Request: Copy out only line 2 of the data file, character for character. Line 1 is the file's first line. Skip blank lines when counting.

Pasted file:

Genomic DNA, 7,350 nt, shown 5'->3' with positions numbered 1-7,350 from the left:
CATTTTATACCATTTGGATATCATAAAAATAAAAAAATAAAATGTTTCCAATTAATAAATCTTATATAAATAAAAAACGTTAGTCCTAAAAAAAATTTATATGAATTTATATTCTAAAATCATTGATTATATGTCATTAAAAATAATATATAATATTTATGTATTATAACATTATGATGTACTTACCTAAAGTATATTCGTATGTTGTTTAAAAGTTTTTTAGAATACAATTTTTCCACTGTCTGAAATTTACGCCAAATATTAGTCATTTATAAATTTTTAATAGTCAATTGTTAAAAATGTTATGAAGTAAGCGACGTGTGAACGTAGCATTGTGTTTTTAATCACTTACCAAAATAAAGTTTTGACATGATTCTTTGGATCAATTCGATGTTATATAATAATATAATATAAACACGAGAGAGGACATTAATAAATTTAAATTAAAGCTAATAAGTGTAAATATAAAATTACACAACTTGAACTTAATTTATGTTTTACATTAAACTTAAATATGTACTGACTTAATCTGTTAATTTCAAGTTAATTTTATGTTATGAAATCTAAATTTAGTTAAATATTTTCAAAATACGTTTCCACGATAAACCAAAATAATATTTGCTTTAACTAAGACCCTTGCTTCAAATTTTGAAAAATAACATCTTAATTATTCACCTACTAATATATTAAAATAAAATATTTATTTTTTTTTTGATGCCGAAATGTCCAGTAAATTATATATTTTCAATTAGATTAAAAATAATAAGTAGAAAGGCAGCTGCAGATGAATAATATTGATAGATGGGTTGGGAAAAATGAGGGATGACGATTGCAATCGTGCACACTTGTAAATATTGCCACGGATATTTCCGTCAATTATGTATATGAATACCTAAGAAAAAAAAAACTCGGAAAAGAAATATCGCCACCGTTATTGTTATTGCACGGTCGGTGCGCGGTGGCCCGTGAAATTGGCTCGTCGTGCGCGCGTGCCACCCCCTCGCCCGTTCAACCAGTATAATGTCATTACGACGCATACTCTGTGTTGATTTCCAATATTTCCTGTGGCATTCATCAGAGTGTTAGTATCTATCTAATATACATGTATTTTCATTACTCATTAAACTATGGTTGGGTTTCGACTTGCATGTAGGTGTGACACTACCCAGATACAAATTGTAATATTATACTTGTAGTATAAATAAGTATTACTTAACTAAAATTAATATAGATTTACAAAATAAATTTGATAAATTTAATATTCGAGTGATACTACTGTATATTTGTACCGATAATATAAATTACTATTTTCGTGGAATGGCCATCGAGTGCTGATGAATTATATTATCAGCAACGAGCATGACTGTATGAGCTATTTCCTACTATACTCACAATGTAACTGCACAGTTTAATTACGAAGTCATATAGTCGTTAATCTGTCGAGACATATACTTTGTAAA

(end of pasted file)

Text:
CATTTTATACCATTTGGATATCATAAAAATAAAAAAATAAAATGTTTCCAATTAATAAATCTTATATAAATAAAAAACGTTAGTCCTAAAAAAAATTTATATGAATTTATATTCTAAAATCATTGATTATATGTCATTAAAAATAATATATAATATTTATGTATTATAACATTATGATGTACTTACCTAAAGTATATTCGTATGTTGTTTAAAAGTTTTTTAGAATACAATTTTTCCACTGTCTGAAATTTACGCCAAATATTAGTCATTTATAAATTTTTAATAGTCAATTGTTAAAAATGTTATGAAGTAAGCGACGTGTGAACGTAGCATTGTGTTTTTAATCACTTACCAAAATAAAGTTTTGACATGATTCTTTGGATCAATTCGATGTTATATAATAATATAATATAAACACGAGAGAGGACATTAATAAATTTAAATTAAAGCTAATAAGTGTAAATATAAAATTACACAACTTGAACTTAATTTATGTTTTACATTAAACTTAAATATGTACTGACTTAATCTGTTAATTTCAAGTTAATTTTATGTTATGAAATCTAAATTTAGTTAAATATTTTCAAAATACGTTTCCACGATAAACCAAAATAATATTTGCTTTAACTAAGACCCTTGCTTCAAATTTTGAAAAATAACATCTTAATTATTCACCTACTAATATATTAAAATAAAATATTTATTTTTTTTTTGATGCCGAAATGTCCAGTAAATTATATATTTTCAATTAGATTAAAAATAATAAGTAGAAAGGCAGCTGCAGATGAATAATATTGATAGATGGGTTGGGAAAAATGAGGGATGACGATTGCAATCGTGCACACTTGTAAATATTGCCACGGATATTTCCGTCAATTATGTATATGAATACCTAAGAAAAAAAAAACTCGGAAAAGAAATATCGCCACCGTTATTGTTATTGCACGGTCGGTGCGCGGTGGCCCGTGAAATTGGCTCGTCGTGCGCGCGTGCCACCCCCTCGCCCGTTCAACCAGTATAATGTCATTACGACGCATACTCTGTGTTGATTTCCAATATTTCCTGTGGCATTCATCAGAGTGTTAGTATCTATCTAATATACATGTATTTTCATTACTCATTAAACTATGGTTGGGTTTCGACTTGCATGTAGGTGTGACACTACCCAGATACAAATTGTAATATTATACTTGTAGTATAAATAAGTATTACTTAACTAAAATTAATATAGATTTACAAAATAAATTTGATAAATTTAATATTCGAGTGATACTACTGTATATTTGTACCGATAATATAAATTACTATTTTCGTGGAATGGCCATCGAGTGCTGATGAATTATATTATCAGCAACGAGCATGACTGTATGAGCTATTTCCTACTATACTCACAATGTAACTGCACAGTTTAATTACGAAGTCATATAGTCGTTAATCTGTCGAGACATATACTTTGTAAA